So, with my wishes in mind, he was off to call my body shop. This would be the last I'd hear from him that day, but my mind soon focused on other concerns. Plastic covered the kitchen sink, in front of which was a ladder. A cardboard box sat on the counter, surrounded by dust and sheetrock. My dad put it there to catch debris, and it did catch some, but a little box isn't enough to cover a three foot area. You see, a few weeks ago one of the light fixtures in our kitchen died. After trying in vain to pull the old one free, my dad finally just cut a big square in the ceiling to take it out. Calling an electrician would have been an admission of defeat.

My dad's been very helpful to me lately. Honestly, he's been helpful for 33 years. In the past week though, he's not only given up his car, but he took mine to a body shop for me and got my estimate. I'd promised to help him and return the favor, especially since the last time he started working on this particular project and had my mom on a ladder, she ended up in the hospital with heart palpitations. I know nothing about electricity but, as with automobile repair, I've found I can do the work as long as my dad is there to talk me through it. He is a little “braver” about leaving the power on though, and since I'm scared of shocks, I did have to implore him to turn the power off before we started working.

Installing the fixture was no easy task. My dad asked me to read the instructions, then cut me off in the middle of reading as he was thinking aloud. He can be a little impatient. Eventually, I discerned how the brackets fit between the beams, and that the metal was designed to snap off and adjust as needed. With the little square he'd cut though, we couldn't screw the fixture in place first or he'd have no room to attach the wires. The wires had to be attached first.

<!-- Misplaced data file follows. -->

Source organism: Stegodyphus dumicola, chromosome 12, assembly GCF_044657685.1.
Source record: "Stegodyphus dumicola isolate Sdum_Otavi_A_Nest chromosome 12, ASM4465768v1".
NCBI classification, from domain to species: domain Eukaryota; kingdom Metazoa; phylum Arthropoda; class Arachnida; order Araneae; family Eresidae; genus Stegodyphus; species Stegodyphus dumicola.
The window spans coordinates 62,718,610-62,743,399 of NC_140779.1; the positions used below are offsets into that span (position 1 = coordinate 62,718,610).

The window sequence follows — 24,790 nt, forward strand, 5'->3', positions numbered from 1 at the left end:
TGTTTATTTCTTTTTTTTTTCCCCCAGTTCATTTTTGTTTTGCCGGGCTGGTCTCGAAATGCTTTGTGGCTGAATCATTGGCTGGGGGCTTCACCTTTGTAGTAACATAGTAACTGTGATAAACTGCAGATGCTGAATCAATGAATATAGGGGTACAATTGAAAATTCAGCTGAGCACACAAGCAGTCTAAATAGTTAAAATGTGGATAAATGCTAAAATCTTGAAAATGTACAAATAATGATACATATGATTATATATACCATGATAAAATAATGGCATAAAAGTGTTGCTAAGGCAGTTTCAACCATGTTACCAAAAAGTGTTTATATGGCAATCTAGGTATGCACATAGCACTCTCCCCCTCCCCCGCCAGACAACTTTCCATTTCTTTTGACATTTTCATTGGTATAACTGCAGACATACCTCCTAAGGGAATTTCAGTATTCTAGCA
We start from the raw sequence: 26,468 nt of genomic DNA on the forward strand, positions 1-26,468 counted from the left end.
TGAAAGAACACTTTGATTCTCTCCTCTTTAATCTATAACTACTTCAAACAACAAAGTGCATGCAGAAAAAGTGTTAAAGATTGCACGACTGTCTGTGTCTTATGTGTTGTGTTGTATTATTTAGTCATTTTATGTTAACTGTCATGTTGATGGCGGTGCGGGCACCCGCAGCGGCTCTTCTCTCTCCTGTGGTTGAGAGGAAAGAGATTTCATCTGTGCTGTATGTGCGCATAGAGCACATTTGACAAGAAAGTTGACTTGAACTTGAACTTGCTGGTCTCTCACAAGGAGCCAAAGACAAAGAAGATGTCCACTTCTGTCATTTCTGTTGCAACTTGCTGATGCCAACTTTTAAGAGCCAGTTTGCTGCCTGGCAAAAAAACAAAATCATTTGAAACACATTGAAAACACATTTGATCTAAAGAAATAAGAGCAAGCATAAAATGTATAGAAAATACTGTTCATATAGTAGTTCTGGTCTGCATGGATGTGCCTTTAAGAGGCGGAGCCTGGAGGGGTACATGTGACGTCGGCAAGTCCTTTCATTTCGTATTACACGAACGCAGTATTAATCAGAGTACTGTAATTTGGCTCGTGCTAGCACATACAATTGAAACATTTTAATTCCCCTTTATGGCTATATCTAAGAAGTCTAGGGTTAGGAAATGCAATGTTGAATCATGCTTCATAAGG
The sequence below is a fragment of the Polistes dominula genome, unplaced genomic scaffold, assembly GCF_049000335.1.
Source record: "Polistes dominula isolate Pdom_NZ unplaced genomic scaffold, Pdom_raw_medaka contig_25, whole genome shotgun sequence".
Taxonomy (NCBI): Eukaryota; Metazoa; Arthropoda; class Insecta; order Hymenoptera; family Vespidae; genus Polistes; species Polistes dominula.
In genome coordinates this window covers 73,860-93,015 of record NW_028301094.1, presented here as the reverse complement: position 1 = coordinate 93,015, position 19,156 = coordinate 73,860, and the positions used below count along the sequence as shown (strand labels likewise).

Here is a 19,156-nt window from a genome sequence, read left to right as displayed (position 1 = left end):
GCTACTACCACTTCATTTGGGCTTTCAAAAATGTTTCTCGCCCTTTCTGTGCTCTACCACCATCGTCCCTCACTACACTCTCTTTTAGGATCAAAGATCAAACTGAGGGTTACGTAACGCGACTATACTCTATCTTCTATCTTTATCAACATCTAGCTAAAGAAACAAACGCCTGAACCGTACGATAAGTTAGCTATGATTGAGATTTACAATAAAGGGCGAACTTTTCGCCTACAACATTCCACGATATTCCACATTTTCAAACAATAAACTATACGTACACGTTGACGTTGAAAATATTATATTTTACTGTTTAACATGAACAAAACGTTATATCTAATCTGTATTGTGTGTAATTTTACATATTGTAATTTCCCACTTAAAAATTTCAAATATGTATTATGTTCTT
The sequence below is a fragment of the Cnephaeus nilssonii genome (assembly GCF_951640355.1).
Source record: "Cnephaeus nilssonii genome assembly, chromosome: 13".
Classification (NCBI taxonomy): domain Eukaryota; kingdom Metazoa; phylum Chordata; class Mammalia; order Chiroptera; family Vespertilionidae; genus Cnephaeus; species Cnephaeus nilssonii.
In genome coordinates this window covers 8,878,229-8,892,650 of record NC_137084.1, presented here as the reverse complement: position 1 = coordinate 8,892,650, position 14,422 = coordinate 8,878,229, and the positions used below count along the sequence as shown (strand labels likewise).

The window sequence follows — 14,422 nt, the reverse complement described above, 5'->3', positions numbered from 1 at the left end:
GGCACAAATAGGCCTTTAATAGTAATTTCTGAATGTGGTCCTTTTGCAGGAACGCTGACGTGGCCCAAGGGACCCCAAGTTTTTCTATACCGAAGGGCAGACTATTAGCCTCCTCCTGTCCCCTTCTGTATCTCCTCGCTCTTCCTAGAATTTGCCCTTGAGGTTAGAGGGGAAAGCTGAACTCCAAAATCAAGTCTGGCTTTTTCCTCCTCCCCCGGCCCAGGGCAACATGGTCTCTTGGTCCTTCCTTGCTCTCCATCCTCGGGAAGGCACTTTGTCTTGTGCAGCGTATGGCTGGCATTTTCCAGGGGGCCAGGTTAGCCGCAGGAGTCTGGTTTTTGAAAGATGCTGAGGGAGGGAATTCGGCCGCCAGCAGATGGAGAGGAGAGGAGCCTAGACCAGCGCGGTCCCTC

Soon, my dad was standing on a sheet of plastic on our kitchen counter, while I stood next to him on an old wobbly ladder. I like heights as much as electricity. After a few instances of plaster falling into my eyes, I resorted to wearing goggles. My dad never does, but then he does wear glasses. While I supported the fixture, he attached the wires. Meanwhile, morning was giving way to afternoon and, when the phone finally rang, I knew it was either the body shop or the owner of the other vehicle.

“Hello?” said my mom, blinking a few times as she listened to whomever was on the other end. “Oh....go to Hell!” she said, then hung up. “WHAAAAAT??” I screamed, nearly falling off the ladder and wondering why she was smiling. As it turned out, it wasn't for me. It had been some recorded message selling insurance or something, typical annoying telemarketing.

My dad had finally secured the wires, and it was time for me to screw in the fixture. He was ready to jump down since I was in the way on the ladder, but I instead told my mom where the power screwdriver was. The beams were tough, but I managed to put in enough screws to hold the metal in place. Next came the hard part.

My dad had cut a piece of sheetrock roughly the size of the opening and, after filing the edges, we had gotten it to fit before we put in the fixture. Calculating where to cut a hole in it for the light was trickier. I preferred to use a tape measure while he used a yard stick, at an angle, and said it was “close enough”. My mom had the best idea, and gave me a piece of blue chalk to rub around the edge of the metal. Then I pressed the square against it, and when I lowered it we had a round marking.